Celebrate Princeton Invention: Kai Li and Moses Charikar
What it does: Rather than using words to search the Internet for an image or audio file, the technology being developed by Charikar and Li uses multimedia files themselves as queries. In one application, a consumer eager to find a shirt similar to a beloved old favorite might upload a digital picture of the desired style to find matches at online retailers; in another, a musician might input a song to find unauthorized uses of a particular recording.
"When you search for text in a text document, the search engine looks for all the documents that contain those words in that order to generate the results," Charikar explained. "But when you're searching with images, the search engine needs to determine what the visual cues for matching should be. If you're trying to find an image of a particular breed of dog, should it search for a paw? An ear? A color?"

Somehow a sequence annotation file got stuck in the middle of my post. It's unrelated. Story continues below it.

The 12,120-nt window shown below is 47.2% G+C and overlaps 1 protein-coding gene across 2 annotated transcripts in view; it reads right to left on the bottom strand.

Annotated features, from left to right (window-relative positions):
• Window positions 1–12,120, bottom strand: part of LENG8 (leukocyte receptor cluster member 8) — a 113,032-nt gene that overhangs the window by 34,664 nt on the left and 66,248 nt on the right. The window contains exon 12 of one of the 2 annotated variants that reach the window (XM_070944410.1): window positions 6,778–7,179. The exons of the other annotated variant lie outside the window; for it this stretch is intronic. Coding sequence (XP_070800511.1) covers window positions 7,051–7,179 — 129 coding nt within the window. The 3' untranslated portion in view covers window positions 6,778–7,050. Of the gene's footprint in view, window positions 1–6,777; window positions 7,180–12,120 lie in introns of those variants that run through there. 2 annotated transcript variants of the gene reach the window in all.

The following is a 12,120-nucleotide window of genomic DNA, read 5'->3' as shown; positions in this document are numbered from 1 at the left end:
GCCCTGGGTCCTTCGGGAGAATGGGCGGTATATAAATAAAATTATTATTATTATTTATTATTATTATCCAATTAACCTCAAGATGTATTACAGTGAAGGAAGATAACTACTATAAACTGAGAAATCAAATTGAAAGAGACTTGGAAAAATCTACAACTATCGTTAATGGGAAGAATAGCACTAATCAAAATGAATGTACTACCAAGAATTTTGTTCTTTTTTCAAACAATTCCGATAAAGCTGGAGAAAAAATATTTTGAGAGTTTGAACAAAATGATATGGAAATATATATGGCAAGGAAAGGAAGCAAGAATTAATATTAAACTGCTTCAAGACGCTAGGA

Because collections of multimedia files are massive, the algorithms used to search the data are designed to process summaries, such as thumbnails, of each given file, rather than analyzing each individual file in its entirety. For example, the software identifies distinct regions of the file used as a query, such as distinct portions of an image or musical phrases used in a song, and then searches for other files that share similar characteristics.
Collaborators: Graduate student Wei Dong and Zhe Wang, a search engine programmer in the Department of Computer Science who earned his Ph.D. from Princeton in 2010.
Commercialization status: A patent is pending.
Back to main story